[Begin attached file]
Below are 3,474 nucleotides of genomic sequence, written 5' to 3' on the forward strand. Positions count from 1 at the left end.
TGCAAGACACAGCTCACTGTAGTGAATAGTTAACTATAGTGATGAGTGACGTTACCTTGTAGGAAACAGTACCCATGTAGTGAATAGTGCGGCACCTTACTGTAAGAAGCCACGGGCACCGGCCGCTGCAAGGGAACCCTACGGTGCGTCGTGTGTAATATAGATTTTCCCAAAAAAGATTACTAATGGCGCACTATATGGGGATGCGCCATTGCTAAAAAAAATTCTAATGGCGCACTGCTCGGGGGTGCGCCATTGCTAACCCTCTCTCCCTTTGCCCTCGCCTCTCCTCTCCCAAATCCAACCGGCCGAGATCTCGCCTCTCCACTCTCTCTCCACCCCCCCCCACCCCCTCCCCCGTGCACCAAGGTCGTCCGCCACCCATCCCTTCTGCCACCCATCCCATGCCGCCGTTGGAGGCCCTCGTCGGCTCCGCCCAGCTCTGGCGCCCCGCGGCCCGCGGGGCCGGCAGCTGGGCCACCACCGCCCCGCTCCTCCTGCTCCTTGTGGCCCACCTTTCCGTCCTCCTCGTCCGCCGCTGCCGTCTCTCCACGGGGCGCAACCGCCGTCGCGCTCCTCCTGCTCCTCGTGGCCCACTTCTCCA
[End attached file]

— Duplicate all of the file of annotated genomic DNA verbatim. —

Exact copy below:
Below are 3,474 nucleotides of genomic sequence, written 5' to 3' on the forward strand. Positions count from 1 at the left end.
TGCAAGACACAGCTCACTGTAGTGAATAGTTAACTATAGTGATGAGTGACGTTACCTTGTAGGAAACAGTACCCATGTAGTGAATAGTGCGGCACCTTACTGTAAGAAGCCACGGGCACCGGCCGCTGCAAGGGAACCCTACGGTGCGTCGTGTGTAATATAGATTTTCCCAAAAAAGATTACTAATGGCGCACTATATGGGGATGCGCCATTGCTAAAAAAAATTCTAATGGCGCACTGCTCGGGGGTGCGCCATTGCTAACCCTCTCTCCCTTTGCCCTCGCCTCTCCTCTCCCAAATCCAACCGGCCGAGATCTCGCCTCTCCACTCTCTCTCCACCCCCCCCCACCCCCTCCCCCGTGCACCAAGGTCGTCCGCCACCCATCCCTTCTGCCACCCATCCCATGCCGCCGTTGGAGGCCCTCGTCGGCTCCGCCCAGCTCTGGCGCCCCGCGGCCCGCGGGGCCGGCAGCTGGGCCACCACCGCCCCGCTCCTCCTGCTCCTTGTGGCCCACCTTTCCGTCCTCCTCGTCCGCCGCTGCCGTCTCTCCACGGGGCGCAACCGCCGTCGCGCTCCTCCTGCTCCTCGTGGCCCACTTCTCCA